L.A. City Council Repeals Law Requiring Contractors To Disclose Ties To NRA

National Rifle Association official logo
National Rifle Association official logo

LOS ANGELES (CNS) – One month after a federal judge barred the city from enforcing an ordinance requiring contractors to disclose ties they may have to the National Rifle Association, the City Council voted today to repeal the law.
The City Council voted unanimously, 10-0, to repeal the law with no public discussion, although the council did discuss the issue in closed session.
Los Angeles City Councilman Mitch O’Farrell said last month his office was researching what legal action the city might take to defend a law he championed.
“Our initiative provides transparency and allows the taxpayer to know how and where their monies are being spent,” O’Farrell said at the time.

“My office is consulting with the City Attorney on next steps.”
Calls to the City Attorney’s Office were not immediately returned.

On its website, the NRA Institute of Legislative Action officials hailed the repeal of the ordinance.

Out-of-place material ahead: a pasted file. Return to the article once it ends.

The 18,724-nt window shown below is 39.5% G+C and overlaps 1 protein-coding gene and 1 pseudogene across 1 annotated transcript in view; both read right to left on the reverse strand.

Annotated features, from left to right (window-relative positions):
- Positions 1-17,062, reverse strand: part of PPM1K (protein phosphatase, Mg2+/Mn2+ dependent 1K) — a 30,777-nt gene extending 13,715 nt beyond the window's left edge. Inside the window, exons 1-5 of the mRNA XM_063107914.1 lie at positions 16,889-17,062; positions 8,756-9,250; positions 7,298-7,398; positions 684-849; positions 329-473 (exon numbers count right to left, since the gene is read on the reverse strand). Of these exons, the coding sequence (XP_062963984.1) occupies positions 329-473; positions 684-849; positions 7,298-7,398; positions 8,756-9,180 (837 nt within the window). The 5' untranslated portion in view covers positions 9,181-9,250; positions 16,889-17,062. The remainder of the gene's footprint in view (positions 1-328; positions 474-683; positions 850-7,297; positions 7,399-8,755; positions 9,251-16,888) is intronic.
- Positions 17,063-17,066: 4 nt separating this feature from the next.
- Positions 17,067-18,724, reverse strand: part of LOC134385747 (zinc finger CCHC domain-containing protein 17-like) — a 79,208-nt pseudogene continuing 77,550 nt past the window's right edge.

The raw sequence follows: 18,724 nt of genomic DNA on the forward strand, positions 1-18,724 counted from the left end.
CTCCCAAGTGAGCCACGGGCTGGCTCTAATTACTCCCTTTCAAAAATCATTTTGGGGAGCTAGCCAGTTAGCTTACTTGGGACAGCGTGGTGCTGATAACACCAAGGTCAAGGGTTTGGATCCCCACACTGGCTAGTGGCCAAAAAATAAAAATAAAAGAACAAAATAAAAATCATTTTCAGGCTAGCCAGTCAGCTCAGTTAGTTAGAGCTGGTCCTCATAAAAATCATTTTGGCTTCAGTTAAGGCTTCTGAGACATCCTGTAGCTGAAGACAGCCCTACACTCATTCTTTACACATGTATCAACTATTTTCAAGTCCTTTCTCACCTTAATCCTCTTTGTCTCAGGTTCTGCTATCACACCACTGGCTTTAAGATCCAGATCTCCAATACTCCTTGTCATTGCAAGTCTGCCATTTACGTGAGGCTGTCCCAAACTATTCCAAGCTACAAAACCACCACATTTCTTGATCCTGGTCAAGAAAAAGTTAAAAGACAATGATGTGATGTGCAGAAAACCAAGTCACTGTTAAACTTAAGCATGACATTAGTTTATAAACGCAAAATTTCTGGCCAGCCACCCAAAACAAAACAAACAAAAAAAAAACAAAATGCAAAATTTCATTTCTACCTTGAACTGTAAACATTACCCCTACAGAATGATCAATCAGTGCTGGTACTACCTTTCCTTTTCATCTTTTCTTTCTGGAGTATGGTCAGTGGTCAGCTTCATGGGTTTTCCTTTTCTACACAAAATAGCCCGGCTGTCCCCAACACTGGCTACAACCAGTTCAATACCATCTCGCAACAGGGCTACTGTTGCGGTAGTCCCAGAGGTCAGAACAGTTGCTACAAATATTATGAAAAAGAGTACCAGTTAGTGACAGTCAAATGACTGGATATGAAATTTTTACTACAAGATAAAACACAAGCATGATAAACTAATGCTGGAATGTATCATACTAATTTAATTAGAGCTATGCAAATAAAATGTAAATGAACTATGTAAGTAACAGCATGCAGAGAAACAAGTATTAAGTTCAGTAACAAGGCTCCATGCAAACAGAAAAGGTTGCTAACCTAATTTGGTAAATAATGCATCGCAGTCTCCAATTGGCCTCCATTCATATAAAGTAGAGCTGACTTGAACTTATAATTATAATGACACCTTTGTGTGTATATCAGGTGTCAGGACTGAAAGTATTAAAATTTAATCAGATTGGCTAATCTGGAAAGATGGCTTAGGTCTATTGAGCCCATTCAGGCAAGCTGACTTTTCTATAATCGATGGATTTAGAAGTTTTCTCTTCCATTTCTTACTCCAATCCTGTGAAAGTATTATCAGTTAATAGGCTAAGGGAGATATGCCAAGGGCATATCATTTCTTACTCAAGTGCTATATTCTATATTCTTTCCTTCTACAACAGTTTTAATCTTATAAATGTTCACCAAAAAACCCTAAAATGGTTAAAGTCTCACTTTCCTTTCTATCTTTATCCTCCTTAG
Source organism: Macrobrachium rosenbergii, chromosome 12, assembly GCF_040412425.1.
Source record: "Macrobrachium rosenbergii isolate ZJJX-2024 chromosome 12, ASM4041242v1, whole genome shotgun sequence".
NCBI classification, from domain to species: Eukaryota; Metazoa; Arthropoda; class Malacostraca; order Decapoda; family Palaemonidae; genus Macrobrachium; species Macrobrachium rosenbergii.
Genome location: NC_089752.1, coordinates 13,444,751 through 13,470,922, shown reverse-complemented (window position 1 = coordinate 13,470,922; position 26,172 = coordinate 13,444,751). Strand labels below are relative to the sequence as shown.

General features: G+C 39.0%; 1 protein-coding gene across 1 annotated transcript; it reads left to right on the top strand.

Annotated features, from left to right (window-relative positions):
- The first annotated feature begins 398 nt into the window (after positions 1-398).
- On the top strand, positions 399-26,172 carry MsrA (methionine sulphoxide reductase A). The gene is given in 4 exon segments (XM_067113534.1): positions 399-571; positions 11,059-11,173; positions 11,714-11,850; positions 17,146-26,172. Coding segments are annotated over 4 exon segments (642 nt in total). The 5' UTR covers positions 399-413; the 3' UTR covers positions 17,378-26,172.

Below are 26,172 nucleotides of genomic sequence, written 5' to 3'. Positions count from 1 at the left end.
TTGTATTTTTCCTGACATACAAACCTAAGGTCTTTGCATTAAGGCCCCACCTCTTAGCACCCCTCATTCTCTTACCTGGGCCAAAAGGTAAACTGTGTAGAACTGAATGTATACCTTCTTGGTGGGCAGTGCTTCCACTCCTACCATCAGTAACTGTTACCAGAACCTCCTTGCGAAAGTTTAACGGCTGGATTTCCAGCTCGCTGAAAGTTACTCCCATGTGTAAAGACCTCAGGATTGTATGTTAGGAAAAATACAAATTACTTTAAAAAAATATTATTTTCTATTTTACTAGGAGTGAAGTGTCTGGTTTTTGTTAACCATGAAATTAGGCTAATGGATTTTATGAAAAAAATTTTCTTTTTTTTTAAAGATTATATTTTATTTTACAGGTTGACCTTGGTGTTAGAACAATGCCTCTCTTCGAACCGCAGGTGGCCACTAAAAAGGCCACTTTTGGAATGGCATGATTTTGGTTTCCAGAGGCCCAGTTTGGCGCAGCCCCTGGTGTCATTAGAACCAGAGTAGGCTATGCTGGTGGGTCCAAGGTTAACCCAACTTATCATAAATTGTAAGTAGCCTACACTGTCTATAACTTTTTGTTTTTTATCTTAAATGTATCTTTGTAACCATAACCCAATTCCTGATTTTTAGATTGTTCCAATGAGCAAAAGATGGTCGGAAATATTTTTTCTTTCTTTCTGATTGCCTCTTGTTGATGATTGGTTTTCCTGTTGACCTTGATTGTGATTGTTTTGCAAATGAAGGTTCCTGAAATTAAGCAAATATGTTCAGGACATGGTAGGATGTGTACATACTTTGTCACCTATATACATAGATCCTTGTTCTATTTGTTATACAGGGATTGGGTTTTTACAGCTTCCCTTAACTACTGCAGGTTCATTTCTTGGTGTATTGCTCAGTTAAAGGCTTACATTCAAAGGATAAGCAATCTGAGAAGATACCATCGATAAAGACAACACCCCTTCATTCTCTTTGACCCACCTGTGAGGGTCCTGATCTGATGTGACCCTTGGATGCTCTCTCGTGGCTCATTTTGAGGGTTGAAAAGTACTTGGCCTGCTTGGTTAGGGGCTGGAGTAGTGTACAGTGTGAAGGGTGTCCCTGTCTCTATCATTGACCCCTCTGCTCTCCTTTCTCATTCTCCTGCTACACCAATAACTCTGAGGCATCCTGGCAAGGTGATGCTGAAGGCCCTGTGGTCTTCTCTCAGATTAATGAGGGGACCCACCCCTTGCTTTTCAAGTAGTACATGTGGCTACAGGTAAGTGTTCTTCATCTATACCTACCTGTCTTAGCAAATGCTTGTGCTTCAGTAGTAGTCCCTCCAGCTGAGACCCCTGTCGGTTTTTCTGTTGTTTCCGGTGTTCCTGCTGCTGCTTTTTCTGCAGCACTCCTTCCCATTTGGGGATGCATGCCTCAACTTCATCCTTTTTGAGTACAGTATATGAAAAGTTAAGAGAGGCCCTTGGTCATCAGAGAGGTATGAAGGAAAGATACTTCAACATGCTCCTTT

“Facing a trial where they’ll have to account for the unconstitutional ordinance, city officials are trying to mitigate the consequences of their illegal misbehavior,” said Chuck Michel, California
legal counsel to the NRA. “This is another decisive victory for the NRA, which stood and fought for its members’ rights.”
The law, approved by the council in February 2019, required prospective city contractors to disclose under affidavit any contracts or sponsorships they or their subsidiaries have with the NRA.
Pointing to a rash of mass shootings, O’Farrell last year defended the measure, telling reporters the NRA has “been a roadblock to gun safety reform at every level of government now for several decades.”
In his December ruling blocking the ordinance, U.S. District Judge Stephen Wilson wrote that “even though the ordinance only forces disclosure of activity that may not be expressive, the clear purpose of the disclosure is to undermine the NRA’s explicitly political speech.”
The disclosure law contained more than a dozen exemptions, including contracts involving the city’s pension funds and other investment agreements.